They are just awesome! These new books take the most difficult scientific subjects and describe them in ways for youngsters, as well as for adults (who feel they don’t have scientific minds), to read and to understand and to enjoy. They make science and our world interesting.
Take Tiny Creatures: the world of microbes.
I’ve always known that, “there are living things so tiny that they could fit on the period at the end of this sentence.” Combining the clear writing by the author, Nicola Davies, with the awesome illustrations, by Emily Sutton, and you really get a sense of the tininess of these animals. Take this example, “A single drop of seawater can hold twenty million microbes. That’s about the same as the number of people in New York State.” Then we learn even more about how well fed microbes like E. coli simply split and start to fill up space. By the end of this 36 page picture book you are thankful for microbes on our earth and appreciate how, “the tiniest lives do some of the biggest jobs.”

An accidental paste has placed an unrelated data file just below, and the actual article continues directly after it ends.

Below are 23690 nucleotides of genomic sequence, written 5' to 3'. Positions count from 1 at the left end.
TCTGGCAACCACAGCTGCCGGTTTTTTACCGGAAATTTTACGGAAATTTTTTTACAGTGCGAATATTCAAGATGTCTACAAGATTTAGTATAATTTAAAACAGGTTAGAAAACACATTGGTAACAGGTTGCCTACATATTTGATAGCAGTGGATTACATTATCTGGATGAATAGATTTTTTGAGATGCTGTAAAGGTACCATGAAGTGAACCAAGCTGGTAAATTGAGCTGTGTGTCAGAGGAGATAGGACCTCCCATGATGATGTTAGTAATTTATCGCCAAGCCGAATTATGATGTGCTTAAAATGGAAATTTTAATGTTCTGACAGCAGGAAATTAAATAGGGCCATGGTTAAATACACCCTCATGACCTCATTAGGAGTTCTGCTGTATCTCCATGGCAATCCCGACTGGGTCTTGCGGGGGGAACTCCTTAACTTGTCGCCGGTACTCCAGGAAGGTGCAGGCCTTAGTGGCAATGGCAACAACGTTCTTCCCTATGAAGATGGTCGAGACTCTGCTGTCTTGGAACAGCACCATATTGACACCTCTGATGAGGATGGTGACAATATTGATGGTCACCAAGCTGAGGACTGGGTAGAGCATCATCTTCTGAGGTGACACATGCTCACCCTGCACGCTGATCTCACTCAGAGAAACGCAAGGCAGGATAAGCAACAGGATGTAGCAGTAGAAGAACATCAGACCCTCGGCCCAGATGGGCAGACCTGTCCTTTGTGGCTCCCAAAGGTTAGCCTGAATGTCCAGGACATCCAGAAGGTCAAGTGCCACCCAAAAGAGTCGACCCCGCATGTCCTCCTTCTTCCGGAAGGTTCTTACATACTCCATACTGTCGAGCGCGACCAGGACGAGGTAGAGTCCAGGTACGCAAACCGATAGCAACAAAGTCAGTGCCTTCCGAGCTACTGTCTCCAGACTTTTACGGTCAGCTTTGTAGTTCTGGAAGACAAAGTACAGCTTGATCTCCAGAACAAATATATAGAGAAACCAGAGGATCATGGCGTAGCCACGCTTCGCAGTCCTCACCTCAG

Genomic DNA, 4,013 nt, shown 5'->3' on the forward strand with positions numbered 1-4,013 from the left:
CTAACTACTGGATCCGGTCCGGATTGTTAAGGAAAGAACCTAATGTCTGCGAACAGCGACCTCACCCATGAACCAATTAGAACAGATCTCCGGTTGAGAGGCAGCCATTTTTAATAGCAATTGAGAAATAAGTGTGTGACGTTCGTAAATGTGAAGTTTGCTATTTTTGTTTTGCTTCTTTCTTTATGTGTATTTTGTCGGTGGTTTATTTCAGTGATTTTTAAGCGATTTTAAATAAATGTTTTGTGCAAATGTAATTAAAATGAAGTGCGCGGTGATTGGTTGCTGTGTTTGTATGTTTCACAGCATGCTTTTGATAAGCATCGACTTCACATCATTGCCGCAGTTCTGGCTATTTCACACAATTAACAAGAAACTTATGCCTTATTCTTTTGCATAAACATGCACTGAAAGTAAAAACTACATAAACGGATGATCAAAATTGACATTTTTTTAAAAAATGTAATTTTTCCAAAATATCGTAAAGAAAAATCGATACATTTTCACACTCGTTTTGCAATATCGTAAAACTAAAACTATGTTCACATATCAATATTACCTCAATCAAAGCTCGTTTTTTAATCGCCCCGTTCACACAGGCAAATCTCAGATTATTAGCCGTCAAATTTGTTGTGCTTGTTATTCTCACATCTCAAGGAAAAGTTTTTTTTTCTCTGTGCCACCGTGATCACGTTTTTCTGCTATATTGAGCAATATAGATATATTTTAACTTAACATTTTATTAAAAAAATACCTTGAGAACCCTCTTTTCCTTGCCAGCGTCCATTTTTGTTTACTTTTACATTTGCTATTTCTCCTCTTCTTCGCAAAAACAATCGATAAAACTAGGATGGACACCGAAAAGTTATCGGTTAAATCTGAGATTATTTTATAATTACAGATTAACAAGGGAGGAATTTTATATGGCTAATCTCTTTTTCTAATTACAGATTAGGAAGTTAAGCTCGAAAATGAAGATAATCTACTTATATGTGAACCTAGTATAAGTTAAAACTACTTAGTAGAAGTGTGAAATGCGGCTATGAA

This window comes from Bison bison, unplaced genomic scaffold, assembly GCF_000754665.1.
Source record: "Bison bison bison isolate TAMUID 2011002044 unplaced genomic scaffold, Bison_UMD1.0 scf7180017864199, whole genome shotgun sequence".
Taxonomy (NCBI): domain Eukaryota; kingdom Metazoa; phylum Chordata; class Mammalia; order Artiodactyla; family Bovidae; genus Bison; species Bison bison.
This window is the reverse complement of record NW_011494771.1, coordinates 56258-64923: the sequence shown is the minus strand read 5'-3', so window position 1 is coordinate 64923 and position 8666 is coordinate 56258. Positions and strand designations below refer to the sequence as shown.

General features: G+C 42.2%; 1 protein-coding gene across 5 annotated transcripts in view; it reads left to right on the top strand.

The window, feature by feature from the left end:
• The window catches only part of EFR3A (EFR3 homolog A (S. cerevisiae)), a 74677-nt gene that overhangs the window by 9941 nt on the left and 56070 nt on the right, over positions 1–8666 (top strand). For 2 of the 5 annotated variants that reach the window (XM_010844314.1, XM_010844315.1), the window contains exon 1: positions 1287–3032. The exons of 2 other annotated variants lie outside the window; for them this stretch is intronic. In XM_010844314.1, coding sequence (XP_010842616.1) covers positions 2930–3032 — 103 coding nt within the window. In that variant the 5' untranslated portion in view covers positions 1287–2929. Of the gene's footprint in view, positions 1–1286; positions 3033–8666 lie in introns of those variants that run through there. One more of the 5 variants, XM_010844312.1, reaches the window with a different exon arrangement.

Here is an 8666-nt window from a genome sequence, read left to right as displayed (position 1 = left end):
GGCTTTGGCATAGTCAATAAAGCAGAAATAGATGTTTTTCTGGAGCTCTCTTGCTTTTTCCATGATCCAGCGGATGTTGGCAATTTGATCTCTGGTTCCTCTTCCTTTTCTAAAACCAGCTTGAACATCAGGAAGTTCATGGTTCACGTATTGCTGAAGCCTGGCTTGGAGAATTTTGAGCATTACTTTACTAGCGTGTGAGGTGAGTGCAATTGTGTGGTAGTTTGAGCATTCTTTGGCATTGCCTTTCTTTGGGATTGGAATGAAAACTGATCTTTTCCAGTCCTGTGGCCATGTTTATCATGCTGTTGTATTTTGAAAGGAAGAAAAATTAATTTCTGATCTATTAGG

Then we get the answers on the following page and we see that if our bone configuration was different we might just be a snake or horse, zebra or donkey. I can't imagine a more clever and fun way to learn about vertebrates and bones.
My students call me "Lori the Librarian." For the past 25 years I have had the best job as School Librarian in the Aaron Kushner Library for grades K-3 at the Solomon Schechter Day School of Greater Boston.